In this photo illustration a bitcoin logo seen displayed on a smartphone with an FTX logo in the background.
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FTX’s extensive network of entities had a total of approximately $1.24 billion in cash balances as of Nov. 20, according to a new court filing late Monday.
The filing was written by Alvarez & Marsal North America, which is advising FTX on restructuring efforts after the exchange filed for bankruptcy protection earlier this month.
Edgar Mosley, managing director of Alvarez & Marsal North America, said FTX and his team managed to trace “significantly higher cash balances” than they were initially able to identify on Nov. 16.
The balances include FTX and its various “silos”, ranging from the Alameda Research trading group to international affiliates. The largest sum, $393.1 million, comes from Alameda Research Ltd. The second largest balance is $303.4 million in LedgerX, a derivative platform owned by FTX.
FTX’s Japanese unit, FTX Japan KK, has approximately $171.7 million in cash on its books, making it the third largest source of cash for the company. The money is held by FTX and its affiliates with banks and other financial institutions, Mosley said in the filing.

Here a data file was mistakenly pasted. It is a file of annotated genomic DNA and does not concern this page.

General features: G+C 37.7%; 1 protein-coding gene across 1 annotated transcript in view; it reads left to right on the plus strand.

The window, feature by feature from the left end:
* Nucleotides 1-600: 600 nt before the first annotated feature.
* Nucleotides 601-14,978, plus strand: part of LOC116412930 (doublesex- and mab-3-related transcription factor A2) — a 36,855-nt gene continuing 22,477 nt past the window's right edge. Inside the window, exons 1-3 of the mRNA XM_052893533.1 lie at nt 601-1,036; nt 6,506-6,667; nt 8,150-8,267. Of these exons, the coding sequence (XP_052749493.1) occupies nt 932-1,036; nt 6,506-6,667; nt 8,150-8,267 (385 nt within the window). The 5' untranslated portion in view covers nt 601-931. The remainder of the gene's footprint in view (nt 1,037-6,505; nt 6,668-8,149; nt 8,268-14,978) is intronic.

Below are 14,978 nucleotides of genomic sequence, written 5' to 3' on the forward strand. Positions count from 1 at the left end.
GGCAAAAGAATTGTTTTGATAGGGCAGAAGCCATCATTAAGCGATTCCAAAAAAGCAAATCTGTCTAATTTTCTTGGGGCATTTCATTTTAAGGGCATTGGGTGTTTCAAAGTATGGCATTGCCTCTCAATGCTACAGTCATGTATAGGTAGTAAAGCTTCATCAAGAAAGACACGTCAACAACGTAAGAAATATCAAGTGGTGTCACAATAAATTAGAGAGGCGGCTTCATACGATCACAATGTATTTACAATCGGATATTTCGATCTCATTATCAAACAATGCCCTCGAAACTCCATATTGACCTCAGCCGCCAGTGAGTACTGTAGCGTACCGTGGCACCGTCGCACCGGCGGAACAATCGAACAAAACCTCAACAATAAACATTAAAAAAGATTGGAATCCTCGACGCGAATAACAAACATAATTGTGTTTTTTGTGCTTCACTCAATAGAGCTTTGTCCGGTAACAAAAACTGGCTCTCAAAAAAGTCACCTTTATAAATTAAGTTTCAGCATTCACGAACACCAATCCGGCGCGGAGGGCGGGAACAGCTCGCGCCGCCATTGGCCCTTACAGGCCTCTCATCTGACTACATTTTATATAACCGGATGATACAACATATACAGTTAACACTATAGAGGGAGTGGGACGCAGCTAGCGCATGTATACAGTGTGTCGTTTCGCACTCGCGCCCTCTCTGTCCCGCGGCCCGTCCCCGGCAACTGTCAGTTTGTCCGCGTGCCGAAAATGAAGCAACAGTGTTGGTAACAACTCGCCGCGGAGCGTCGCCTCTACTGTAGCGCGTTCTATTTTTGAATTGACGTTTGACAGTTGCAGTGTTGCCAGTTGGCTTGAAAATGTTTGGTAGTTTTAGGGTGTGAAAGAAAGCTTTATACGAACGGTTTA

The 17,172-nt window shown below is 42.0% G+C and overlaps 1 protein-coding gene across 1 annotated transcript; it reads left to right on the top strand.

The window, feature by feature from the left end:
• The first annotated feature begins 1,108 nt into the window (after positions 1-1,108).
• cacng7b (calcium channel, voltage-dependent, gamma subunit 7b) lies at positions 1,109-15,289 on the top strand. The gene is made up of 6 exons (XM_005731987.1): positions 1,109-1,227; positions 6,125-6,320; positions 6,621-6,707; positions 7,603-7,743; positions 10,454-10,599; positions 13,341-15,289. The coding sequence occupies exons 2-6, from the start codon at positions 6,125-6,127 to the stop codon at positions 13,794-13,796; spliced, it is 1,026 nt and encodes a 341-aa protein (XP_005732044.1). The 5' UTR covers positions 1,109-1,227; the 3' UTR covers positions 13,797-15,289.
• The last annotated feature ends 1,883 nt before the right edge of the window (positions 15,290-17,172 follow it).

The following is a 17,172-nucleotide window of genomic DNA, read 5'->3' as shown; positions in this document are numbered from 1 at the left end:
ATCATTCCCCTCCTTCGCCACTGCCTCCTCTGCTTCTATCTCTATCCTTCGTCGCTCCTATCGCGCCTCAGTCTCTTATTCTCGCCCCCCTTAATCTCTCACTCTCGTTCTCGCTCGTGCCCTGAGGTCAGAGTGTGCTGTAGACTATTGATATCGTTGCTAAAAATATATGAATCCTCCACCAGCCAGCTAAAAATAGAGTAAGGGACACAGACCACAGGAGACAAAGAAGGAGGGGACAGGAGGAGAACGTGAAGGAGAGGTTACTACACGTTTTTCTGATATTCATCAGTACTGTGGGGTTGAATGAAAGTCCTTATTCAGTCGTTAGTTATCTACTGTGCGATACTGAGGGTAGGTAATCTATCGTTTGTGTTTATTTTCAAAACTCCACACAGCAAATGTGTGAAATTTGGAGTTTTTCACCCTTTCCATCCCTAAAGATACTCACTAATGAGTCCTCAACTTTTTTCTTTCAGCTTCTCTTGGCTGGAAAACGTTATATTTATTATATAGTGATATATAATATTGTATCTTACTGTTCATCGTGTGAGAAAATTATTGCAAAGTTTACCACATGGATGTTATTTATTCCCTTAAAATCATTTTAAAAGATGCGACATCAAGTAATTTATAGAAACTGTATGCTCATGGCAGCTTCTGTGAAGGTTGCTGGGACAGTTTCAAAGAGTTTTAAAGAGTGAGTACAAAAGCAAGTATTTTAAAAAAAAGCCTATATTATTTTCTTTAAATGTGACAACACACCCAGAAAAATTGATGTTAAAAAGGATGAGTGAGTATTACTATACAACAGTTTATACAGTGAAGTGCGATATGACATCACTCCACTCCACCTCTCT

The overall balance represents a marked shortfall on the billions that FTX owes its creditors. A separate filing released on Saturday said the company owed $3.1 billion to its 50 largest unsecured creditors.
It is unclear how FTX will raise the necessary funds to fill this void. Sam Bankman-Fried, the founder of FTX, is trying to negotiate a multi-billion dollar deal with investors to bail out FTX, even after being fired from the company.
Bankman-Fried has been accused by his industry peers of gross mismanagement and fraud.
John Ray III, his replacement, gave a damning account of FTX’s demise last week, saying in a filing that many FTX Group companies “did not have proper corporate governance.”
Ray is now looking to sell or restructure the global FTX group.
FTX’s new management is expected to appear in Delaware bankruptcy court later Tuesday to recount the events that led to the cryptocurrency platform’s sudden collapse and explain the steps it has taken since to secure client funds and other assets.
Bitcoin fell to its lowest level in two years on Tuesday as digital coins continued to suffer the fallout from FTX’s demise. The cryptocurrency was trading at around $15,480, its lowest point since November 11, 2020.